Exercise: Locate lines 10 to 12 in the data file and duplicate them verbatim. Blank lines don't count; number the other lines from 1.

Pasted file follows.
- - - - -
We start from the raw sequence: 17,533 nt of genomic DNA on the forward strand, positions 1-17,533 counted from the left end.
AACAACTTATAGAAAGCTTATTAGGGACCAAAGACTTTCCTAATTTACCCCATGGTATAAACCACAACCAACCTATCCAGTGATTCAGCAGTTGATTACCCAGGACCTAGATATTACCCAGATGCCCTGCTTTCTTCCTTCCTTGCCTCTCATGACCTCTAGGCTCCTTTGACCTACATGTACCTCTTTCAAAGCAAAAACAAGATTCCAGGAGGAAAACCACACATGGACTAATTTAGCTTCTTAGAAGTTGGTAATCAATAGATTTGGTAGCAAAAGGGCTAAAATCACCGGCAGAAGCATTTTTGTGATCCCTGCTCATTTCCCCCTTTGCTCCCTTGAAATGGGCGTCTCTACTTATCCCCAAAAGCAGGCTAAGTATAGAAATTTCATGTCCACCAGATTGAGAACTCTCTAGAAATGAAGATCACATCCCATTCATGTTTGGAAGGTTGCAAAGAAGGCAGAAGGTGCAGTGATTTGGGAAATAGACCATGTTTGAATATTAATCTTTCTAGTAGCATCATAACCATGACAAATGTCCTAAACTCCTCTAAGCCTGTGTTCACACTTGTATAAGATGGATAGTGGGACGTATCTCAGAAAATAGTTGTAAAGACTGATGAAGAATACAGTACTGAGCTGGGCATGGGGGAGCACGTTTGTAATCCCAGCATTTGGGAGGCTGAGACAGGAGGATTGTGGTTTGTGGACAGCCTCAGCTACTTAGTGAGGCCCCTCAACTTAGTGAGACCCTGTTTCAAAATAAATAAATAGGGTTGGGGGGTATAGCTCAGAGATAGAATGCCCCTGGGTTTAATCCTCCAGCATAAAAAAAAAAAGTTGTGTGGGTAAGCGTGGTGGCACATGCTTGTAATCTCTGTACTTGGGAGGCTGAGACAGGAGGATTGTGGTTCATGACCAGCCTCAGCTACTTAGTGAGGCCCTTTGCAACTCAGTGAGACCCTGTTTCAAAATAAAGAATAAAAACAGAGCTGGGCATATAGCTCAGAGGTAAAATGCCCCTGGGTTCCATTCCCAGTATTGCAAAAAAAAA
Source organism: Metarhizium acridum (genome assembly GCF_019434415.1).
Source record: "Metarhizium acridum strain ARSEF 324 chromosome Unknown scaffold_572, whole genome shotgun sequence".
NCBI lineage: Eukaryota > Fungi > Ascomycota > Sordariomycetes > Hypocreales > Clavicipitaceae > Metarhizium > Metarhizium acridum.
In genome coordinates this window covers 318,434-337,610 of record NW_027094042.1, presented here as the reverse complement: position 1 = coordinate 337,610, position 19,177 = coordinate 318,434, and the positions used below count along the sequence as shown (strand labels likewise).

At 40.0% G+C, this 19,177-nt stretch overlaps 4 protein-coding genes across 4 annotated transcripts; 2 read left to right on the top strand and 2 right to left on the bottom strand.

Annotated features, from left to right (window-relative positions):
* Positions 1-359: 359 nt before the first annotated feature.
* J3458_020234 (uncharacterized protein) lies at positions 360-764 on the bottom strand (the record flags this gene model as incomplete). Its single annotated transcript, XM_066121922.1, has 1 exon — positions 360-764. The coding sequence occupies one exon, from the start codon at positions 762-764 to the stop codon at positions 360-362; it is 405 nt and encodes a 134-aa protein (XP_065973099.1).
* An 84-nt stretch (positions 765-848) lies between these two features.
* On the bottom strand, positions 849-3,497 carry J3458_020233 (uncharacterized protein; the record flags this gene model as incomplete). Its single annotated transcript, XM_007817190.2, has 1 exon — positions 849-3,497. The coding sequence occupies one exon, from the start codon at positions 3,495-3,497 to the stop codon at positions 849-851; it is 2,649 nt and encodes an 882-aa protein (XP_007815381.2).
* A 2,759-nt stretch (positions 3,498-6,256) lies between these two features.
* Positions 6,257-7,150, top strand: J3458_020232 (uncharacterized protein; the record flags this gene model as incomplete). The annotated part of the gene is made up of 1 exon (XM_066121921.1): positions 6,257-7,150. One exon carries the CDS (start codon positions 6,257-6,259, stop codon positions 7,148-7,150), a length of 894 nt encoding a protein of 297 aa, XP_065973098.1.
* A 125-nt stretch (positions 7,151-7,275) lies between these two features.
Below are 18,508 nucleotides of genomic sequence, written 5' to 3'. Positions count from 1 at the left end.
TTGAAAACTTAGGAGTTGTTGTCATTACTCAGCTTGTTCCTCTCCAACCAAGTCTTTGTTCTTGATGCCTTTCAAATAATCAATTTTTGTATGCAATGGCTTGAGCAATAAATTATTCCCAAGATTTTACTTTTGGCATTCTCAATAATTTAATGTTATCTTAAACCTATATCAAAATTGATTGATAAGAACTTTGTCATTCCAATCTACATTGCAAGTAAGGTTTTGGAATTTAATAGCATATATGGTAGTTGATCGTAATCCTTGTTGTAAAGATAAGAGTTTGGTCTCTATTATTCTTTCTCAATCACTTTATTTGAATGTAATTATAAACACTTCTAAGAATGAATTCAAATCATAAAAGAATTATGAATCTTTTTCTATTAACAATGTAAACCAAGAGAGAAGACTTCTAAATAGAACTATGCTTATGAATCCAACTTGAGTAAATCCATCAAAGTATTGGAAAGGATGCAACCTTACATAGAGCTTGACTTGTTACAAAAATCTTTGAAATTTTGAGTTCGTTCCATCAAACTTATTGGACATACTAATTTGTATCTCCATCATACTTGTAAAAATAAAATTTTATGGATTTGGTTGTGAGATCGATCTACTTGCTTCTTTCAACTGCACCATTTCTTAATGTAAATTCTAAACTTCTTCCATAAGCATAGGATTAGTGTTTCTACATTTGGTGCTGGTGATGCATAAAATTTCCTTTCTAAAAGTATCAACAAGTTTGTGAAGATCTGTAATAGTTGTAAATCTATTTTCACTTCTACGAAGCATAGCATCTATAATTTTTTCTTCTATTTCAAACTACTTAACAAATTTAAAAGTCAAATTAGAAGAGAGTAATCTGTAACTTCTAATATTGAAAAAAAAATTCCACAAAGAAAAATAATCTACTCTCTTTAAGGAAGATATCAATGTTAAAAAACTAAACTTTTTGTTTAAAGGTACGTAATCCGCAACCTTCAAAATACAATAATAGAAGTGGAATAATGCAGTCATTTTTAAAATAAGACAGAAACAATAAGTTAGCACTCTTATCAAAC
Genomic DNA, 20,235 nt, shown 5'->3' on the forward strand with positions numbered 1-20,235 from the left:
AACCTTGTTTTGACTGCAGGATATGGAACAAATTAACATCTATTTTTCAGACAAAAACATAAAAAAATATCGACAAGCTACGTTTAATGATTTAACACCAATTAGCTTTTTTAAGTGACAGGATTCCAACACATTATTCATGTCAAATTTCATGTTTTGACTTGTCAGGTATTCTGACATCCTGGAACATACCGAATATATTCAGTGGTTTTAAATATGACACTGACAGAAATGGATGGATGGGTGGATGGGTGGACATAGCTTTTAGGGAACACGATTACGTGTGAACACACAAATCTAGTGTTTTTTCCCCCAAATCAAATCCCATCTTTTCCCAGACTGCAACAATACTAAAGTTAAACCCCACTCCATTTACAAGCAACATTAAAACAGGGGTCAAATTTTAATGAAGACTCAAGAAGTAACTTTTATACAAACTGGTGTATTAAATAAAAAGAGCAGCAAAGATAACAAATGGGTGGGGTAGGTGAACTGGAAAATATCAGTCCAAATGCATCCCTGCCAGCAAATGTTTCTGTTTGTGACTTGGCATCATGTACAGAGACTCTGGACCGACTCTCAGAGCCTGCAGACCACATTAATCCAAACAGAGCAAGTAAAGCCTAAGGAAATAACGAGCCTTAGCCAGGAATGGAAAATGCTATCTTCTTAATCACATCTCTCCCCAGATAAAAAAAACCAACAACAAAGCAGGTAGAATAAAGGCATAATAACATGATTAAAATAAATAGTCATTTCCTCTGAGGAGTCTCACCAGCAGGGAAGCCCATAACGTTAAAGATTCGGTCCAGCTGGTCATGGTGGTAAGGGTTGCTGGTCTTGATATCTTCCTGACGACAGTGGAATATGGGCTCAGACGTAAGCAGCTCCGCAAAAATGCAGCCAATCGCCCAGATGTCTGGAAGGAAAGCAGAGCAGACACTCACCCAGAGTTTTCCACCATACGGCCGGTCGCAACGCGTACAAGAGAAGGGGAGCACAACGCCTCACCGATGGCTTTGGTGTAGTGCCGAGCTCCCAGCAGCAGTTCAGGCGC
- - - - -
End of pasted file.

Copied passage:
* J3458_020234 (uncharacterized protein) lies at positions 360-764 on the bottom strand (the record flags this gene model as incomplete). Its single annotated transcript, XM_066121922.1, has 1 exon — positions 360-764. The coding sequence occupies one exon, from the start codon at positions 762-764 to the stop codon at positions 360-362; it is 405 nt and encodes a 134-aa protein (XP_065973099.1).
* An 84-nt stretch (positions 765-848) lies between these two features.
* On the bottom strand, positions 849-3,497 carry J3458_020233 (uncharacterized protein; the record flags this gene model as incomplete). Its single annotated transcript, XM_007817190.2, has 1 exon — positions 849-3,497. The coding sequence occupies one exon, from the start codon at positions 3,495-3,497 to the stop codon at positions 849-851; it is 2,649 nt and encodes an 882-aa protein (XP_007815381.2).